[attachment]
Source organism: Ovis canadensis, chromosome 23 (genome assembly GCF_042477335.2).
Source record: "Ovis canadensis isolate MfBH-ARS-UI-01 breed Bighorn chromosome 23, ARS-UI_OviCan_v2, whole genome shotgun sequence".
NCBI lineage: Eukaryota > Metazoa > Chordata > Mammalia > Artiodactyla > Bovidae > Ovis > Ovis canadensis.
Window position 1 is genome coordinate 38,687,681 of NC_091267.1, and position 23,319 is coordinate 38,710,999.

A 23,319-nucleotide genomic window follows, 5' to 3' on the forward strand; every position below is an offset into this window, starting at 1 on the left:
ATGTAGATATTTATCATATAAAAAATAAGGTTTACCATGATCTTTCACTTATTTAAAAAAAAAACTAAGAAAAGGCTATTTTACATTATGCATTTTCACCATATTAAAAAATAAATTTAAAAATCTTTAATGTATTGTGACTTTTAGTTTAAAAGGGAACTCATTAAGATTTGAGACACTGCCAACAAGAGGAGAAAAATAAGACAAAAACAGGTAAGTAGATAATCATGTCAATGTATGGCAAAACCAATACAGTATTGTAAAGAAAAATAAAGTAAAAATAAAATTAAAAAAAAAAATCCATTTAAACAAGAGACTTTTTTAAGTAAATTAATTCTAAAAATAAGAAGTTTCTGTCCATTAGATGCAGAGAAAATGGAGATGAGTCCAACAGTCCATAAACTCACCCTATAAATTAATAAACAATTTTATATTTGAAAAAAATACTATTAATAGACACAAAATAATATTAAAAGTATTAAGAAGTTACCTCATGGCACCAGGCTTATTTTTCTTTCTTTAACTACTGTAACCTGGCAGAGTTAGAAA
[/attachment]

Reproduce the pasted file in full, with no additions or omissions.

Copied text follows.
Source organism: Ovis canadensis, chromosome 23 (genome assembly GCF_042477335.2).
Source record: "Ovis canadensis isolate MfBH-ARS-UI-01 breed Bighorn chromosome 23, ARS-UI_OviCan_v2, whole genome shotgun sequence".
NCBI lineage: Eukaryota > Metazoa > Chordata > Mammalia > Artiodactyla > Bovidae > Ovis > Ovis canadensis.
Window position 1 is genome coordinate 38,687,681 of NC_091267.1, and position 23,319 is coordinate 38,710,999.

A 23,319-nucleotide genomic window follows, 5' to 3' on the forward strand; every position below is an offset into this window, starting at 1 on the left:
ATGTAGATATTTATCATATAAAAAATAAGGTTTACCATGATCTTTCACTTATTTAAAAAAAAAACTAAGAAAAGGCTATTTTACATTATGCATTTTCACCATATTAAAAAATAAATTTAAAAATCTTTAATGTATTGTGACTTTTAGTTTAAAAGGGAACTCATTAAGATTTGAGACACTGCCAACAAGAGGAGAAAAATAAGACAAAAACAGGTAAGTAGATAATCATGTCAATGTATGGCAAAACCAATACAGTATTGTAAAGAAAAATAAAGTAAAAATAAAATTAAAAAAAAAAATCCATTTAAACAAGAGACTTTTTTAAGTAAATTAATTCTAAAAATAAGAAGTTTCTGTCCATTAGATGCAGAGAAAATGGAGATGAGTCCAACAGTCCATAAACTCACCCTATAAATTAATAAACAATTTTATATTTGAAAAAAATACTATTAATAGACACAAAATAATATTAAAAGTATTAAGAAGTTACCTCATGGCACCAGGCTTATTTTTCTTTCTTTAACTACTGTAACCTGGCAGAGTTAGAAA